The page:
Learnings from the Maldives’ Declining Maternal Mortality Rates

Author: Aneesh Mazumder December 31, 2021

“Maternal mortality health is a very sensitive indicator. All you need to look at is a country’s maternal mortality rate. That is a surrogate for whether the country’s health system is functioning. If it works for women, I’m sure it will work for men.” – Margaret Chan

The Maldives has focused on improving its health system over the last couple of decades. Consequently, according to World Bank estimates, there has been a stunning 136 percent plunge in its maternal death rate from 2000 to 2017 – one of the most significant drops in the world over this period. In 2000, out of every 100,000 live births, 125 women died of pregnancy-related causes. In 2017, that number decreased to 53, which occurred during a time of modest annual growth in income (just over 2 percent per year on average). However, the world saw a much smaller annual decline in the maternal mortality rate around the same time. Thus, the Maldives is an exemplar when it comes to reducing maternal deaths. So, what can other resource-constrained countries learn from the Maldives around strategies to reduce maternal mortality rates?

Two decades ago, the Maldives faced enormous hurdles when delivering maternal health care. For one thing, its residents are spread across 187 islands, and only four islands have more than 5,000 inhabitants. On top of that, the country’s health system was underdeveloped, with only a few regional hospitals providing emergency obstetric care. As a result, maternal death rates were at concerning levels. The most recent research by the World Health Organization (WHO) gives insight into the various tactics employed by the Maldivian government to address the maternal mortality crisis. First, the health ministry introduced an in-depth review process that assessed the specific causes of all maternal deaths, helping health officials understand why women were dying and how to prevent it. Furthermore, healthcare workers received additional training and were deployed to provide necessary home visits. Close monitoring facilitated by the home visits proved to be essential, particularly for women with high-risk pregnancies. Finally, the government collaborated with health officials to make emergency obstetric care available to all women within two hours of travel – no matter where they were – by expanding the healthcare system and individual healthcare facilities. As a result, more than 95% of births are now attended by skilled medical staff.

The rapid increase in the number of nurses and midwives has been significant, from the low single digits per thousand people to more than eight per thousand people. This is more than four times the average in South Asia and comparable to many countries across Europe. Equally noteworthy have been the interventions and policies geared towards nutrition; all pregnant women receive appropriate supplements, such as iron and folic acid, at antenatal appointments. Taking the right supplements has reduced nutritional deficiencies, which are a crucial contributor to conditions like anemia – a complication that is prevalent in pregnant women. However, because of the health measures put in place, the share of women of reproductive age with anemia fell dramatically.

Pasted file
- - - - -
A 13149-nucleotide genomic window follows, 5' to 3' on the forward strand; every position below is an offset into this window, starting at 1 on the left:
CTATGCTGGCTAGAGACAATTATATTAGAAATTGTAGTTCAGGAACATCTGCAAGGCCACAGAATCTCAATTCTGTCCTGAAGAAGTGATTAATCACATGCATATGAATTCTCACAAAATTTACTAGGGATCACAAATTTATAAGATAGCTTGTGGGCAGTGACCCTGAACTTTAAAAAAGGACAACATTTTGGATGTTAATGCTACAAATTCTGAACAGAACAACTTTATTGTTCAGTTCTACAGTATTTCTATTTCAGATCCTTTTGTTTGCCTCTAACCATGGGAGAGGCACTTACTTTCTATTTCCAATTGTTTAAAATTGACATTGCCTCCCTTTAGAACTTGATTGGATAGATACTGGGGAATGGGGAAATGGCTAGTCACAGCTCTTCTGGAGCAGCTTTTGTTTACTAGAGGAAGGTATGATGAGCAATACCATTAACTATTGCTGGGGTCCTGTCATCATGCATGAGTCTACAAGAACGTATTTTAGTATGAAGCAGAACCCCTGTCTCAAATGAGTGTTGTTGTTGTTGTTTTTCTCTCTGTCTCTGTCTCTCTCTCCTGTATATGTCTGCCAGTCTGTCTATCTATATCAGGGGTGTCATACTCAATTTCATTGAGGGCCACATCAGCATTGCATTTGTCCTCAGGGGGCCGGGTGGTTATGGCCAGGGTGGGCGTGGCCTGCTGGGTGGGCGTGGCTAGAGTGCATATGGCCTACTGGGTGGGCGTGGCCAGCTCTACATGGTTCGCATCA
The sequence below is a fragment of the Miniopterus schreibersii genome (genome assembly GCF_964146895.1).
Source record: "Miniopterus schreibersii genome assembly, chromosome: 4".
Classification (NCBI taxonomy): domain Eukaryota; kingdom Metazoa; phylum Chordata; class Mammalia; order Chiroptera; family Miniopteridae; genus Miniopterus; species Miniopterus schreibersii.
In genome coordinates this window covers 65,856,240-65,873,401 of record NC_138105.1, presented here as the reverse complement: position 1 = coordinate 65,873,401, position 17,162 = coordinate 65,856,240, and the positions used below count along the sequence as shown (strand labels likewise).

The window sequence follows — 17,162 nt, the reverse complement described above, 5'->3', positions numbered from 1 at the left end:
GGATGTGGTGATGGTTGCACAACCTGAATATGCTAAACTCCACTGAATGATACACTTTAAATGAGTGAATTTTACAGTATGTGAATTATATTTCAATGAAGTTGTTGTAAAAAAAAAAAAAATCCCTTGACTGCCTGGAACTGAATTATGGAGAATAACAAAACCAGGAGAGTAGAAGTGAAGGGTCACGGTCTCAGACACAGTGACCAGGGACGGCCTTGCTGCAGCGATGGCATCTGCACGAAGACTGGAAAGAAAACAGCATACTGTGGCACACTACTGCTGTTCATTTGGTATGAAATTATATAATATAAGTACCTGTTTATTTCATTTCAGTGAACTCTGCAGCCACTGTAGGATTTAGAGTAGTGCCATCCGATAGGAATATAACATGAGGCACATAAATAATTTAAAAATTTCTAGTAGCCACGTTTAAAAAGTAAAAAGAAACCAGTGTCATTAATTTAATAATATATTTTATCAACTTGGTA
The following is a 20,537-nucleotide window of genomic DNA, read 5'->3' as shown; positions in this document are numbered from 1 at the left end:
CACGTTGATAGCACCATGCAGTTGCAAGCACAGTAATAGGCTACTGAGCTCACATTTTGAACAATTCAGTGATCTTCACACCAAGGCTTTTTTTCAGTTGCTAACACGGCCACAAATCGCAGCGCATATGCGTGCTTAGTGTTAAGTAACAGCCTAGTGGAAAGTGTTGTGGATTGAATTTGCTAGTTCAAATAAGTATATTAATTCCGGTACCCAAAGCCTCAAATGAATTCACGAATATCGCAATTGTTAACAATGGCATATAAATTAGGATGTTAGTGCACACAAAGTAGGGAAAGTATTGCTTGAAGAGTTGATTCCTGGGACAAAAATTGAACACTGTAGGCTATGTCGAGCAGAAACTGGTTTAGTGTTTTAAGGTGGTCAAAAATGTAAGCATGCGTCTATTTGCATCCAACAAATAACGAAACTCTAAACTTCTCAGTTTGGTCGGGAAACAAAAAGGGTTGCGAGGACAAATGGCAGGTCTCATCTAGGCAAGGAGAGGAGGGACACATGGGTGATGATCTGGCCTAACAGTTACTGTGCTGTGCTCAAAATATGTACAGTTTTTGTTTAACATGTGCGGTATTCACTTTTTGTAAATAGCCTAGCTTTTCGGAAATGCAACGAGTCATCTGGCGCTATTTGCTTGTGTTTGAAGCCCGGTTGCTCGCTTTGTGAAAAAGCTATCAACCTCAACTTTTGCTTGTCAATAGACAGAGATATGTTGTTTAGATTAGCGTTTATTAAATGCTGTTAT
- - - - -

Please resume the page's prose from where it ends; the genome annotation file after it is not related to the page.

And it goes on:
At the same time, access to family planning information was improved, in order to educate parents about the importance of planned pregnancies. During home visits, community health workers informed women about the benefits of contraceptives, such as saving lives by preventing unintended pregnancies, reducing the number of abortions, and lowering pregnancy-related deaths and disabilities. The government also increased the number of contraceptive products available, including male and female condoms, oral contraceptives, intrauterine devices, and implants. Furthermore, the government raised awareness about the importance of overall reproductive health care. Dramas and songs about all aspects of reproductive health – from contraception and conception to maternal nutrition and safe delivery – were disseminated through mass media. Today, all of the hospitals in the Maldives have emergency obstetric care facilities, and nearly every birth takes place in a healthcare facility.

While the Maldives has made significant progress in reducing the maternal mortality rate, numerous issues have yet to be solved. For example, health staff shortages remain a critical concern because specialist services are dependent on foreign professionals, leaving the health system vulnerable to their departure. In addition, sexual and reproductive health services are primarily directed toward couples, making it difficult for young, unmarried people to access contraceptives and reproductive health information. With complications from abortion and the recent decline in contraceptive prevalence, the Maldives government is now turning its attention to young people by advocating for sex education in schools and encouraging policies to provide reproductive health awareness to younger individuals.

In summary, the Maldives provides a fantastic blueprint of a strong healthcare infrastructure for many countries, particularly those with limited resources, such as the Bahamas, Tonga, Guyana, Northern Ireland, and others. Active government involvement coupled with a data-driven approach focused on constant measurement and improvement is the key to a sustained reduction in the maternal mortality rate.